Our world is changing more than ever before and the rate of change is non-linear. The nature of the change is different, as net jobs are being lost to machines, just at a time when people need these jobs the most. Finally, the rise of the millennials and the collapse of the middle class are compounding this transition dramatically. While I am confident that society will be much better as a result of technology, the social and economic implications of the transition are staggering for the unaware or unprepared.
Indeed, with change comes risk and opportunity. The risk is in maintaining the status quo and the opportunity is for those preparing for, creating, or investing in the future.
I believe the best way to both survive and then thrive in this coming transition is simple; embrace it as an Age of Adaptability. There is nothing an individual can do to stop these massive global trends in technology, economics, and demographics, other than adapt. Even reacting to the trends is insufficient, since their scale and velocity are will leave you scrambling to catch up, not mind getting ahead. The only solution is to adapt by becoming a lifelong learner, failing fast if necessary, and learning to get ahead of the changes.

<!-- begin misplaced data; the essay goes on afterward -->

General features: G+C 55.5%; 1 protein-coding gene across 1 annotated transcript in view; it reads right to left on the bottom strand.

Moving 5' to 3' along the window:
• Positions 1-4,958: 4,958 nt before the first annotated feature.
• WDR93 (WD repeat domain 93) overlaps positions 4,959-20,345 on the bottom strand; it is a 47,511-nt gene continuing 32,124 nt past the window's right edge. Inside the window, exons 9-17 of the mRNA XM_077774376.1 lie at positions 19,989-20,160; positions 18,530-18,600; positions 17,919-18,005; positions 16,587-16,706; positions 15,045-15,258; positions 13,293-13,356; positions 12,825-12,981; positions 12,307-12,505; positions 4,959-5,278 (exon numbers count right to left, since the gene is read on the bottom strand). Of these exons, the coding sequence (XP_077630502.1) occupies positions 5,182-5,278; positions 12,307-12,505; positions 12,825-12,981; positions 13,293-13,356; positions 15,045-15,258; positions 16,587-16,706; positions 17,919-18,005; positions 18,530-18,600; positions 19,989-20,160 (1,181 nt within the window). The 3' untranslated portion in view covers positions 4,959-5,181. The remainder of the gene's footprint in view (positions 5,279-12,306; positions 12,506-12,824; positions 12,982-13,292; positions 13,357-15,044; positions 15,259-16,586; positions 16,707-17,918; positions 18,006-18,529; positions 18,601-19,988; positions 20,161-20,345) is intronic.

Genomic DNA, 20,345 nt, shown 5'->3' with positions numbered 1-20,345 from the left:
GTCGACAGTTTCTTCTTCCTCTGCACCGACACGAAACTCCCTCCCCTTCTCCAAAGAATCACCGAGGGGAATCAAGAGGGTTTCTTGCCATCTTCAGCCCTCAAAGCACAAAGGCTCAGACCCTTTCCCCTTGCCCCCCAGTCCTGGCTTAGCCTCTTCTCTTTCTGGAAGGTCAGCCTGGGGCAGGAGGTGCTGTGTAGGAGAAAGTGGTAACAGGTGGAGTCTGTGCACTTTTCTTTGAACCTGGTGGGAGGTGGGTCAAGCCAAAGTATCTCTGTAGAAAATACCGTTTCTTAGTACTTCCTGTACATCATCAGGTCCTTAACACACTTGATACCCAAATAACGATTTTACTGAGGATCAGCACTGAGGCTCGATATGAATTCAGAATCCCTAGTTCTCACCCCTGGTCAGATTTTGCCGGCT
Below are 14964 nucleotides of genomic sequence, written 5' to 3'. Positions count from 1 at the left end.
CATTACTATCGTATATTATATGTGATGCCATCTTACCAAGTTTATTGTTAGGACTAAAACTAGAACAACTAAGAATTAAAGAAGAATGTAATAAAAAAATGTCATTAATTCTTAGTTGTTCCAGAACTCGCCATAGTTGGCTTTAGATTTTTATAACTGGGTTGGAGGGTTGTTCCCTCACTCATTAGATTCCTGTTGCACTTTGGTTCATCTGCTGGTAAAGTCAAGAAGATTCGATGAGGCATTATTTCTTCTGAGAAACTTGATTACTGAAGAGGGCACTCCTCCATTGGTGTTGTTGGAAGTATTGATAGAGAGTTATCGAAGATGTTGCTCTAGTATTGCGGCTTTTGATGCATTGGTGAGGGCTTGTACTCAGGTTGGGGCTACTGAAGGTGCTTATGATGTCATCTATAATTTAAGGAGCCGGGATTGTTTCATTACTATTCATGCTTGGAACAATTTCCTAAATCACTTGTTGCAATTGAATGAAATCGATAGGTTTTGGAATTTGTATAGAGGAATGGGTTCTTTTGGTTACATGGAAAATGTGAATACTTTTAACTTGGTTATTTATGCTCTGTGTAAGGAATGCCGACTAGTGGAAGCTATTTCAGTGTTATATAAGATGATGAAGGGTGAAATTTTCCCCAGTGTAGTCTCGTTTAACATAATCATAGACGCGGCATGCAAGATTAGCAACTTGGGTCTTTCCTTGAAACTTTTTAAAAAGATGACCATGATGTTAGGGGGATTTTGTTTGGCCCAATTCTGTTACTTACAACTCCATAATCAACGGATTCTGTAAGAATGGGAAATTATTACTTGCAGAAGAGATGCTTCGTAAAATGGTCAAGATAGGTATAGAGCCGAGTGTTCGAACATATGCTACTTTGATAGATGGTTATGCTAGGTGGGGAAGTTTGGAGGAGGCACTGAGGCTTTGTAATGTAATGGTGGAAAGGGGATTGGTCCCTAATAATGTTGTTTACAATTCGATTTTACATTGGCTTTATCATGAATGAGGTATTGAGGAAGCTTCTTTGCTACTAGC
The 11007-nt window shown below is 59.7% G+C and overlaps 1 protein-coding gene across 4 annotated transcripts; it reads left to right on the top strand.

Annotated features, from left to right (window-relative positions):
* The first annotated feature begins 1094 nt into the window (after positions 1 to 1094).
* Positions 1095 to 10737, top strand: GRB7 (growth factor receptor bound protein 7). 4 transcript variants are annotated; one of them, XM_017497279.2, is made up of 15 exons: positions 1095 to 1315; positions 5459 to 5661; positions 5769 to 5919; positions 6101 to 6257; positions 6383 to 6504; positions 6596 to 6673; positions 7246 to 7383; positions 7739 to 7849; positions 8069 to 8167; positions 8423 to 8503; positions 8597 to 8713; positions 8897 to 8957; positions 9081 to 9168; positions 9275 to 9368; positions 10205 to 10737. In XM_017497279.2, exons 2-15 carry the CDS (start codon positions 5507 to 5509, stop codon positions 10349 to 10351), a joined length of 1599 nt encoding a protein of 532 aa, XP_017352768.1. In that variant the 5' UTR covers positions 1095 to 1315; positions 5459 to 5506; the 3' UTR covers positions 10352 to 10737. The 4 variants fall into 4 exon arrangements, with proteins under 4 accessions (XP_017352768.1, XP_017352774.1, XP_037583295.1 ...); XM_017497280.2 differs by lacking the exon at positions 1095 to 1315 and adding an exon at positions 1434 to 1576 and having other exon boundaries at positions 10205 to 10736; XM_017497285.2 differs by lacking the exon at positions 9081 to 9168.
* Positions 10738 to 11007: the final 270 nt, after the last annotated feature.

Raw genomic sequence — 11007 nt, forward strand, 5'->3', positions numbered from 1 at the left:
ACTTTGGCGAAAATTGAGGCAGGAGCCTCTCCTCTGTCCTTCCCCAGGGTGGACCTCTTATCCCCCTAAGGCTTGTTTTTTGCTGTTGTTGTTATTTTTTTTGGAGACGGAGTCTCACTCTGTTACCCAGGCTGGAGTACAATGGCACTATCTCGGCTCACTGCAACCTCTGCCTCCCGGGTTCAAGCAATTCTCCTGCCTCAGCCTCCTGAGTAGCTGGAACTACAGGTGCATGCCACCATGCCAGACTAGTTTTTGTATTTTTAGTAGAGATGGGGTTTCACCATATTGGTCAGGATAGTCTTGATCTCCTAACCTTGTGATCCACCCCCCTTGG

This ability to adapt starts with a mindset that the status quo is not a safe haven, but the place of greatest risk. It means accepting complete responsibility for your destiny, rather than subordinating your well-being to other groups or people. It requires you to take 100 per cent control of your circumstances, particularly if you are responsible for a family, or other people in the form of a business. It entails moving to a state of absolute clarity and awareness of the coming onslaught of change, and then taking a personal leadership role in making incremental, but permanent, changes to your life now.
Technology is reshaping and permanently changing our world for the better. In our lifetime, we will see unimaginable progress that will usher in a golden age of a socially-connected global economy, creating new opportunities on a vast scale. Humankind will successfully emerge from this transition, as we always have, and the winners will not be the strongest or even the smartest, but those individuals most willing and able to adapt.
Eamonn Percy is the principal of The Percy Group, a business advisory and capital firm focused on helping business leaders of mid-sized companies accelerate the growth of sales and profit. Subscribe to his newsletter at www.percygroup.ca.